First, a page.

We would like to acknowledge the constructive comments of David Dalton and the valuable editorial work of Cathy Beveridge. As this study has been done in the context of The Geomechanics Project, the authors wish to acknowledge the Project sponsors: EnCana Energy, Husky Energy, and Talisman Energy.


About the Author(s)


Monagan, M.B., and Slawinski, M.A., 1999, The sensitivity of traveltime inversion for an anisotropic parameter in seismology: MapleTech, 5, No. 2/3, 107-116.

Slawinski, M.A., Wheaton, C.J., Powojowski, M., 2003, VSP traveltime inversion for linear inhomogeneity and elliptical anisotropy: Geophysics (submitted).

Slotnick, M.M., 1959, Lessons in seismic computing: A memorial to the author: Society of Exploration Geophysicists.


Appendix A

This appendix shows the Maple® code used to generate the curves bounding the zone of illumination in the case of a medium where the ray velocity exhibits inhomogeneity (i.e., b≠ 0) and anisotropy (i.e., χ≠ 0) as stated in expression (1).

X:= source-receiver offset
Z:= depth of receiver
a:= vertical velocity at z=0
b:= vertical velocity gradient
chi:= ellipticity parameter
md:= maximum reflector depth
fd:= fopen(datafile,WRITE,TEXT):
t:= (xr,zr)->1/b*ln((a+b*zr)/a*(1+sqrt(1-p(xr,zr)^2*a^2*(1+2*chi)))/(1+sqrt(1- p(xr,zr)^2*(a+b*zr)^2*(1+2*chi)))):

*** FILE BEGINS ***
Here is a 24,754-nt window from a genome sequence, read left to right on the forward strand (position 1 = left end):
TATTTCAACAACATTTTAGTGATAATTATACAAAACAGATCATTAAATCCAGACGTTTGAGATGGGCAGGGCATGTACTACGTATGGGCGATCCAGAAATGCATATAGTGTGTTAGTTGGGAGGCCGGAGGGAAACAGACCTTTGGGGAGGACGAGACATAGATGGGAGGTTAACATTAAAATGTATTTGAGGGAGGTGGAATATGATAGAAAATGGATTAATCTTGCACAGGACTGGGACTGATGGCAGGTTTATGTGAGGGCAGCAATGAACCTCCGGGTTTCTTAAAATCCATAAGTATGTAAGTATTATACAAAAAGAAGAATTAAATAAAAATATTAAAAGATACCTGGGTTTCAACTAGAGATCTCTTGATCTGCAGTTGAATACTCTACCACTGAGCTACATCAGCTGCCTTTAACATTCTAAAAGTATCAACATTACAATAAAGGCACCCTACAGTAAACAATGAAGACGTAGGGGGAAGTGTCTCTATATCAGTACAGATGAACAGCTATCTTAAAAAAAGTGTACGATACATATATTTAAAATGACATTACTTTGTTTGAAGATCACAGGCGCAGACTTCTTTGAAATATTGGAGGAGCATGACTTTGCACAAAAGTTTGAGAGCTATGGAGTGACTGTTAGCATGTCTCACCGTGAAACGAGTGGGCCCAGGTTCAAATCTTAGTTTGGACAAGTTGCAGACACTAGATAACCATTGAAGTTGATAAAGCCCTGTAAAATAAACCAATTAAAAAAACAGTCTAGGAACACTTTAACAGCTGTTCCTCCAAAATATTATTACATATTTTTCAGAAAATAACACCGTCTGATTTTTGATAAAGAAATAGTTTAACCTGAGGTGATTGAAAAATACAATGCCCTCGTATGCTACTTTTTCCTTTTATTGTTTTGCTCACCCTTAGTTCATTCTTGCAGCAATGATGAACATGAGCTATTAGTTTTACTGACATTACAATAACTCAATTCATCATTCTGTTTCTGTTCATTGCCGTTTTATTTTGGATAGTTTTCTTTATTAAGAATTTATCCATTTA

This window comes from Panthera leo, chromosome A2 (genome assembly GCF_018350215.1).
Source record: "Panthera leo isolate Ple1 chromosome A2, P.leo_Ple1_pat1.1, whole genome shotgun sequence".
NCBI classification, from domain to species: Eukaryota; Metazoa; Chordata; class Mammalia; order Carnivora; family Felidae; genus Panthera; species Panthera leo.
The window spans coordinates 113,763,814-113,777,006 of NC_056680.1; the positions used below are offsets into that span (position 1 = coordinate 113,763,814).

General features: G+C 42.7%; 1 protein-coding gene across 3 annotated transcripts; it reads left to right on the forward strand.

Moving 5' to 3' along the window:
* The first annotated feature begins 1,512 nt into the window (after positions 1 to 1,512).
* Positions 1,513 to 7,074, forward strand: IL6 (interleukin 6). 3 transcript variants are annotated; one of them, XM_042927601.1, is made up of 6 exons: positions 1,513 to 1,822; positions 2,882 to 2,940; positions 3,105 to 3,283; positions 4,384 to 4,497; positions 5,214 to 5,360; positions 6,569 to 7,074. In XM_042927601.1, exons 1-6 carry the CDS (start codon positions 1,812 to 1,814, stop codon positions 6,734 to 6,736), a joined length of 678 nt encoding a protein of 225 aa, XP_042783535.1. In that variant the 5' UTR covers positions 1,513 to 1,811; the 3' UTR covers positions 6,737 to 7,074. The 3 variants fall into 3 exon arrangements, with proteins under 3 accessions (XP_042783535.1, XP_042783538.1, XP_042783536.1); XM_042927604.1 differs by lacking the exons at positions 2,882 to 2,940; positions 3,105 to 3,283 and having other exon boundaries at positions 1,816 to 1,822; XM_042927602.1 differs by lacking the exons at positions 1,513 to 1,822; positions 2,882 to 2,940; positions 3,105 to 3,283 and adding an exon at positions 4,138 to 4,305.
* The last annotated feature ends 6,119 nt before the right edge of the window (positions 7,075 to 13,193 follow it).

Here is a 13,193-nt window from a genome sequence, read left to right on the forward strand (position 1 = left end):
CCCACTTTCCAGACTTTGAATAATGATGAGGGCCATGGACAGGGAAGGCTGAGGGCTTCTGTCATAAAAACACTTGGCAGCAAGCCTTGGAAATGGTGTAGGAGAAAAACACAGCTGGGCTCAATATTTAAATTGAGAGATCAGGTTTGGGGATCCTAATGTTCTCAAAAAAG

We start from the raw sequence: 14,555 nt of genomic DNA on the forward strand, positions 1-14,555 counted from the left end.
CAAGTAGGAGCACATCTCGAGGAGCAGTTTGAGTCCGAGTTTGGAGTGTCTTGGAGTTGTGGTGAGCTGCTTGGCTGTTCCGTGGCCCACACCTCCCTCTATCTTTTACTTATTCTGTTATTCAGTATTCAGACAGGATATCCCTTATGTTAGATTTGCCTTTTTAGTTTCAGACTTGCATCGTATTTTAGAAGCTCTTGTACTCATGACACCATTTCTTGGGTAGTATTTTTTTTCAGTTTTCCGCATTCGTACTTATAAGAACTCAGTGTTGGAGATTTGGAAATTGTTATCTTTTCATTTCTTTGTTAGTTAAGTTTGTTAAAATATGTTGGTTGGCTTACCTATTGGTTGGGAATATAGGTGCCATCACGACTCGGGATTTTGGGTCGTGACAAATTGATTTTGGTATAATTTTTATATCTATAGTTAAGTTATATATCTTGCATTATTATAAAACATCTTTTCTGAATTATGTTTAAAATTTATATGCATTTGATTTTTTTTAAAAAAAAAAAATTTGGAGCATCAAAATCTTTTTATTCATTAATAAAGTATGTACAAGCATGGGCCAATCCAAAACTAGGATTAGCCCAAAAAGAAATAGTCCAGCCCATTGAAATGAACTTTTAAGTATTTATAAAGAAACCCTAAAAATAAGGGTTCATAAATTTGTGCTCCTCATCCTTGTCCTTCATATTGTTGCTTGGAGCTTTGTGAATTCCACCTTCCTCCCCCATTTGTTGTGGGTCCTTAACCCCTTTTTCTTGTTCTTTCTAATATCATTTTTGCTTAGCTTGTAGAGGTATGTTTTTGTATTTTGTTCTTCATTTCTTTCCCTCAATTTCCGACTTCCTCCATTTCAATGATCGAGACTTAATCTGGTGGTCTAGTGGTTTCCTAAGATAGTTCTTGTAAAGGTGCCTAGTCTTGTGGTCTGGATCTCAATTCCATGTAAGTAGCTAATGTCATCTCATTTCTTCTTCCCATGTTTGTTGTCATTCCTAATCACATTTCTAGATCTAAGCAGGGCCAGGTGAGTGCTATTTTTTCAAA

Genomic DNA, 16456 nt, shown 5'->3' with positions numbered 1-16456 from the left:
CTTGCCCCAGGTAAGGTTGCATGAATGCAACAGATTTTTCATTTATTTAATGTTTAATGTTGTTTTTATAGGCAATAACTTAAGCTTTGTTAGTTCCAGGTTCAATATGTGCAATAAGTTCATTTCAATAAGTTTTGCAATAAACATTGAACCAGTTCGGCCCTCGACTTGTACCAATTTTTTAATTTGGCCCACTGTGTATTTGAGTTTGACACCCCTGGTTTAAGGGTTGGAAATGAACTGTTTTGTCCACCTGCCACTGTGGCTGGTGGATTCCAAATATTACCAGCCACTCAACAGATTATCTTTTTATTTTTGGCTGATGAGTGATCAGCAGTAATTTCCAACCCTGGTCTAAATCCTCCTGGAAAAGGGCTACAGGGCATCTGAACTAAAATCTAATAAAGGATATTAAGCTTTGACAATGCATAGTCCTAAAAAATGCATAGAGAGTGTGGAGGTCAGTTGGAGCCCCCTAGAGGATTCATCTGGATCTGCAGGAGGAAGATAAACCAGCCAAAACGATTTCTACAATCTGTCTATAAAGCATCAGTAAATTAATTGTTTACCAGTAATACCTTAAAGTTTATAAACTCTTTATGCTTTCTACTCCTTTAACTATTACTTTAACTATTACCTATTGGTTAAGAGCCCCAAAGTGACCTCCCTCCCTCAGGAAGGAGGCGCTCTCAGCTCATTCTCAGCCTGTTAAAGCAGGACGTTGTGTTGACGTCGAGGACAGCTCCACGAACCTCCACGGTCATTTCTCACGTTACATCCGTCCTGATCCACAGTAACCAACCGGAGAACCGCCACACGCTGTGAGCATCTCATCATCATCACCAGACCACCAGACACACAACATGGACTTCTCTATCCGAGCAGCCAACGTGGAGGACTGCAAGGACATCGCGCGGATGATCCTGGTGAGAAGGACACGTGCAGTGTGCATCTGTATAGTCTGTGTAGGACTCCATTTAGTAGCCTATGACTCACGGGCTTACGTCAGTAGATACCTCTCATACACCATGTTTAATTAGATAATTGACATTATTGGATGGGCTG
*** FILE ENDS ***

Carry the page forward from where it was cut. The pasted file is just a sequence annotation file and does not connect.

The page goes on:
T:=2*t(xr,zr)-t(2*xr-X,Z): # Total Reflected Traveltime.
eqn:= diff(T,xr)=0: # Stationarity of Traveltime.
for zr from Z+10 by 10 to md do

fprintf(fd, ``%.f %.f \n”, xpos,zr):

end do:
fclose(fd): # Must close the data file.

Appendix B

In this appendix, we study traveltime expression (3) in the context of a homogeneous medium. Consider expression (3), namely

Appendix Eq. B-1


Appendix Eq. B-2

We wish to derive the traveltime expression for a homogeneous medium, which corresponds to b=0. Thus, we take the limit of expression (B-1) as b –> 0. We note that as b –> 0, both the numerator and denominator of expression (B-1) tend to zero. Hence, we can use de l’Hôpital’s rule to find the limit of expression (B-1). Following this rule, we obtain

Appendix Eq. B-3

Substituting expression (B-3) into traveltime expression (5), namely,

Appendix Eq. B-4

and then finding the value of xr for the stationary point of T, we find the reflection point to be located at

Appendix Eq. B-5

which is expression (9), as expected.

Appendix C

This appendix shows the Maple® code used to generate the curves bounding the zone of illumination in the case of the medium exhibiting homogeneity (i.e., b=0) and anisotropy (i.e., χ≠ 0) in expression (1).

X:=source-receiver offset
Z:= depth of receiver
md:= maximum reflector depth
fd:= fopen(datafile,WRITE,TEXT):
for zr from Z+10 by 10 to md do

xr:= zr*X/(2*zr-Z):
fprintf(fd, ``%.f %.f \n”, xr,zr):

end do:
fclose(fd): # Must close the data file.